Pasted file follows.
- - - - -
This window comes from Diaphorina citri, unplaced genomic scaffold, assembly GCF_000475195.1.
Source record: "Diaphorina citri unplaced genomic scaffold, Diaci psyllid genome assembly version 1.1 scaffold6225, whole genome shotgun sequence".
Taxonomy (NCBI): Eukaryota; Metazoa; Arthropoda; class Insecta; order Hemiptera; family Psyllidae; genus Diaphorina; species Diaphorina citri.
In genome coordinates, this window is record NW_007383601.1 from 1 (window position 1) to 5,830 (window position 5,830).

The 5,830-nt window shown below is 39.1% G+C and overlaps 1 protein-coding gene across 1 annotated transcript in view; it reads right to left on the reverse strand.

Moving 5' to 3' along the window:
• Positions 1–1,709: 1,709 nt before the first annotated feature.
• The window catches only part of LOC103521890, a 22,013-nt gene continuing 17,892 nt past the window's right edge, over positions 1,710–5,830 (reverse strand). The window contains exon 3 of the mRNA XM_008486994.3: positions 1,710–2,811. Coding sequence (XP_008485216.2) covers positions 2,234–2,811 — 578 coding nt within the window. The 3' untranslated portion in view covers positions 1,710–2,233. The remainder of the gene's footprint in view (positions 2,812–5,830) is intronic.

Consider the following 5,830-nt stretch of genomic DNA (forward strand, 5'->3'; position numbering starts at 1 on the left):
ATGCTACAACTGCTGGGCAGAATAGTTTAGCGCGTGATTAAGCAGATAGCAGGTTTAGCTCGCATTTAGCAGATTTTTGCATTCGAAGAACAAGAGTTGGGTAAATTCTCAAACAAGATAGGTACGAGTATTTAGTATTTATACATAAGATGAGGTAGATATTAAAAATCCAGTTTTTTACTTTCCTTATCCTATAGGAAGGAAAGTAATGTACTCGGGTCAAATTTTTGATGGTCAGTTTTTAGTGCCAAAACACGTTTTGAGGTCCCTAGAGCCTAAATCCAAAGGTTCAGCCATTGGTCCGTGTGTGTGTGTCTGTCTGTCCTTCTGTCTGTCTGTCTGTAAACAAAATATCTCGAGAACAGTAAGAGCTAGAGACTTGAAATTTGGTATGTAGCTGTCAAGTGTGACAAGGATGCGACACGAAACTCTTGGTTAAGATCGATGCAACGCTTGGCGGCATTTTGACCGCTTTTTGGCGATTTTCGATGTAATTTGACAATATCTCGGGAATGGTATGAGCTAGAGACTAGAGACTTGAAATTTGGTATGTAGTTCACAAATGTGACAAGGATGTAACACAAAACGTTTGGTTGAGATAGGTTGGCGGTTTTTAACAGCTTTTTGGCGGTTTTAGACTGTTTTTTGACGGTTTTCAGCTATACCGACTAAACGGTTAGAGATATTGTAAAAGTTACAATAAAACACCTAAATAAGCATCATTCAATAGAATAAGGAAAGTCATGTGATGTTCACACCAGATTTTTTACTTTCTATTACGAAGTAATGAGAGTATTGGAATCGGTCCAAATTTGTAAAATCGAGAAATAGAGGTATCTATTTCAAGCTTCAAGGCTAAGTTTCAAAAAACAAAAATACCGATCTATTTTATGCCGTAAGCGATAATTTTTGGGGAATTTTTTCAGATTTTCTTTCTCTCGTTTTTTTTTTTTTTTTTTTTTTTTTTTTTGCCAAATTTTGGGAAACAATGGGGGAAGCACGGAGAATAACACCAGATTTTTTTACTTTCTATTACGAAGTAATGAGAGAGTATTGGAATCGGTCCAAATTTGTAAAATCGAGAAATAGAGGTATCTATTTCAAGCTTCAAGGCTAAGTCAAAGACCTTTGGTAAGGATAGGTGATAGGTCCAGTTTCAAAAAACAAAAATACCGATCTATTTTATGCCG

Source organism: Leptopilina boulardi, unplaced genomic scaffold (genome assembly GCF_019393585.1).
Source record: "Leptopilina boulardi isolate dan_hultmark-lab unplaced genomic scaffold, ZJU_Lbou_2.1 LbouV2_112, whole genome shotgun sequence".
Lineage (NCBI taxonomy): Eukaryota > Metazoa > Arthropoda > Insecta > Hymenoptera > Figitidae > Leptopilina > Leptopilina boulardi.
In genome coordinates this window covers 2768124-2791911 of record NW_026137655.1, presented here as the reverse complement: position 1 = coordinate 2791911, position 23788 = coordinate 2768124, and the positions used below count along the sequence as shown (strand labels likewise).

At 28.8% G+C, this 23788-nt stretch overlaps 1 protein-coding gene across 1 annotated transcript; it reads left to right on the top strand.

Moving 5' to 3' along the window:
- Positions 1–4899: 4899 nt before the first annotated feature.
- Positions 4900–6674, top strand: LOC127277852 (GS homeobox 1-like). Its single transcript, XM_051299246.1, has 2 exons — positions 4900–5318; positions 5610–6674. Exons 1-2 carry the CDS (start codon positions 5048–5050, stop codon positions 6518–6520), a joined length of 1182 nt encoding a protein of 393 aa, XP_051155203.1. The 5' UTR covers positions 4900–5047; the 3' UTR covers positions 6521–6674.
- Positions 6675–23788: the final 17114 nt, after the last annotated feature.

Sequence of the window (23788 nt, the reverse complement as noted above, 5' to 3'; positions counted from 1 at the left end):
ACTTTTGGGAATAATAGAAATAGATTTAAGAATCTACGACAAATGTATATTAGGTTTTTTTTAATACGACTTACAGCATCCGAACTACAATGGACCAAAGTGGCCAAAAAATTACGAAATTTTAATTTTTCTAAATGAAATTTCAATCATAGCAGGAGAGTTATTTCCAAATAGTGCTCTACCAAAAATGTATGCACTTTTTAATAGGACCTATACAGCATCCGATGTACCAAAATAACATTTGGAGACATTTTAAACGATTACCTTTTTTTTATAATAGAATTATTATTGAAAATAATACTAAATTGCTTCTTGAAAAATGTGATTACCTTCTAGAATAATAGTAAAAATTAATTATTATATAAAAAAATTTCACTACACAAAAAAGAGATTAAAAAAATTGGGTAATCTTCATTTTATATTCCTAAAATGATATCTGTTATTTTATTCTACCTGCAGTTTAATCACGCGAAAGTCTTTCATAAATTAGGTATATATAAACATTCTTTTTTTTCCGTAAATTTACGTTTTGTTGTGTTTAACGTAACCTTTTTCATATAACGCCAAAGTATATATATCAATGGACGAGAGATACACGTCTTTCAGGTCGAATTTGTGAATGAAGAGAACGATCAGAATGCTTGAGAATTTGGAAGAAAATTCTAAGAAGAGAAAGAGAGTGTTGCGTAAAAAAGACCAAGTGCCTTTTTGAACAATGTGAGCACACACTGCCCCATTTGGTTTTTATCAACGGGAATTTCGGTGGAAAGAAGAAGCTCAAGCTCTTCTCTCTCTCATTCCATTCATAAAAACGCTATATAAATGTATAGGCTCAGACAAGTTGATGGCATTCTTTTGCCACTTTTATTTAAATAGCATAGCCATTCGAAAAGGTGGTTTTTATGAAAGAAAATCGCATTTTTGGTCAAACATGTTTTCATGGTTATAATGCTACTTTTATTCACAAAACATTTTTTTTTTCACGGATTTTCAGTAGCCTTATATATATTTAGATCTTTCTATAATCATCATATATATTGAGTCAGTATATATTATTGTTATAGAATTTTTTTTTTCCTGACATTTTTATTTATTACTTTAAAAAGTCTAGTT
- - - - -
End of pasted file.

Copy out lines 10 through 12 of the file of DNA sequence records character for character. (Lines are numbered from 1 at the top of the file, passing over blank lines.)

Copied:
ATGCTACAACTGCTGGGCAGAATAGTTTAGCGCGTGATTAAGCAGATAGCAGGTTTAGCTCGCATTTAGCAGATTTTTGCATTCGAAGAACAAGAGTTGGGTAAATTCTCAAACAAGATAGGTACGAGTATTTAGTATTTATACATAAGATGAGGTAGATATTAAAAATCCAGTTTTTTACTTTCCTTATCCTATAGGAAGGAAAGTAATGTACTCGGGTCAAATTTTTGATGGTCAGTTTTTAGTGCCAAAACACGTTTTGAGGTCCCTAGAGCCTAAATCCAAAGGTTCAGCCATTGGTCCGTGTGTGTGTGTCTGTCTGTCCTTCTGTCTGTCTGTCTGTAAACAAAATATCTCGAGAACAGTAAGAGCTAGAGACTTGAAATTTGGTATGTAGCTGTCAAGTGTGACAAGGATGCGACACGAAACTCTTGGTTAAGATCGATGCAACGCTTGGCGGCATTTTGACCGCTTTTTGGCGATTTTCGATGTAATTTGACAATATCTCGGGAATGGTATGAGCTAGAGACTAGAGACTTGAAATTTGGTATGTAGTTCACAAATGTGACAAGGATGTAACACAAAACGTTTGGTTGAGATAGGTTGGCGGTTTTTAACAGCTTTTTGGCGGTTTTAGACTGTTTTTTGACGGTTTTCAGCTATACCGACTAAACGGTTAGAGATATTGTAAAAGTTACAATAAAACACCTAAATAAGCATCATTCAATAGAATAAGGAAAGTCATGTGATGTTCACACCAGATTTTTTACTTTCTATTACGAAGTAATGAGAGTATTGGAATCGGTCCAAATTTGTAAAATCGAGAAATAGAGGTATCTATTTCAAGCTTCAAGGCTAAGTTTCAAAAAACAAAAATACCGATCTATTTTATGCCGTAAGCGATAATTTTTGGGGAATTTTTTCAGATTTTCTTTCTCTCGTTTTTTTTTTTTTTTTTTTTTTTTTTTTTGCCAAATTTTGGGAAACAATGGGGGAAGCACGGAGAATAACACCAGATTTTTTTACTTTCTATTACGAAGTAATGAGAGAGTATTGGAATCGGTCCAAATTTGTAAAATCGAGAAATAGAGGTATCTATTTCAAGCTTCAAGGCTAAGTCAAAGACCTTTGGTAAGGATAGGTGATAGGTCCAGTTTCAAAAAACAAAAATACCGATCTATTTTATGCCG

Source organism: Leptopilina boulardi, unplaced genomic scaffold (genome assembly GCF_019393585.1).
Source record: "Leptopilina boulardi isolate dan_hultmark-lab unplaced genomic scaffold, ZJU_Lbou_2.1 LbouV2_112, whole genome shotgun sequence".